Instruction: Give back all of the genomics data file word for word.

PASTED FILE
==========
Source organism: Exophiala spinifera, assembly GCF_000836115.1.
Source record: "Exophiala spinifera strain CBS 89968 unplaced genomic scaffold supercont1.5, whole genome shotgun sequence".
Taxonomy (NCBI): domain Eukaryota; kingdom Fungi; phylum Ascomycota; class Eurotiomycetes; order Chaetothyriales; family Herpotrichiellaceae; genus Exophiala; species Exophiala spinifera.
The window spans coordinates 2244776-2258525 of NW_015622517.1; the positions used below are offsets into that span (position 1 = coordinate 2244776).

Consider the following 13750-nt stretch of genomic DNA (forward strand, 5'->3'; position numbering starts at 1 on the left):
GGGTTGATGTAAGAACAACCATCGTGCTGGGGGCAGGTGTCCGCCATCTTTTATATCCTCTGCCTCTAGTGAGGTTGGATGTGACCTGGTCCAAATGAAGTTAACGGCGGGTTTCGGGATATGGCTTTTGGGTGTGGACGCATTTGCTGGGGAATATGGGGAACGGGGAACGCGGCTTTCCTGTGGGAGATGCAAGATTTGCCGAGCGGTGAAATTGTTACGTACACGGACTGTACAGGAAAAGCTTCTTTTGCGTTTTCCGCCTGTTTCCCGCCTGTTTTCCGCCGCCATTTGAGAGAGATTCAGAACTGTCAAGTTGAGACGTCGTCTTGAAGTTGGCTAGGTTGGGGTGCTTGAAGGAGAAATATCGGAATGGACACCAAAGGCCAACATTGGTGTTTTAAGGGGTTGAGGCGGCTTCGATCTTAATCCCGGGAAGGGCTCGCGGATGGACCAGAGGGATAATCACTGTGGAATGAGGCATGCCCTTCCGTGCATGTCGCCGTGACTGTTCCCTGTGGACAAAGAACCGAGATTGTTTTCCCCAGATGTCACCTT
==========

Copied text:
Source organism: Exophiala spinifera, assembly GCF_000836115.1.
Source record: "Exophiala spinifera strain CBS 89968 unplaced genomic scaffold supercont1.5, whole genome shotgun sequence".
Taxonomy (NCBI): domain Eukaryota; kingdom Fungi; phylum Ascomycota; class Eurotiomycetes; order Chaetothyriales; family Herpotrichiellaceae; genus Exophiala; species Exophiala spinifera.
The window spans coordinates 2244776-2258525 of NW_015622517.1; the positions used below are offsets into that span (position 1 = coordinate 2244776).

Consider the following 13750-nt stretch of genomic DNA (forward strand, 5'->3'; position numbering starts at 1 on the left):
GGGTTGATGTAAGAACAACCATCGTGCTGGGGGCAGGTGTCCGCCATCTTTTATATCCTCTGCCTCTAGTGAGGTTGGATGTGACCTGGTCCAAATGAAGTTAACGGCGGGTTTCGGGATATGGCTTTTGGGTGTGGACGCATTTGCTGGGGAATATGGGGAACGGGGAACGCGGCTTTCCTGTGGGAGATGCAAGATTTGCCGAGCGGTGAAATTGTTACGTACACGGACTGTACAGGAAAAGCTTCTTTTGCGTTTTCCGCCTGTTTCCCGCCTGTTTTCCGCCGCCATTTGAGAGAGATTCAGAACTGTCAAGTTGAGACGTCGTCTTGAAGTTGGCTAGGTTGGGGTGCTTGAAGGAGAAATATCGGAATGGACACCAAAGGCCAACATTGGTGTTTTAAGGGGTTGAGGCGGCTTCGATCTTAATCCCGGGAAGGGCTCGCGGATGGACCAGAGGGATAATCACTGTGGAATGAGGCATGCCCTTCCGTGCATGTCGCCGTGACTGTTCCCTGTGGACAAAGAACCGAGATTGTTTTCCCCAGATGTCACCTT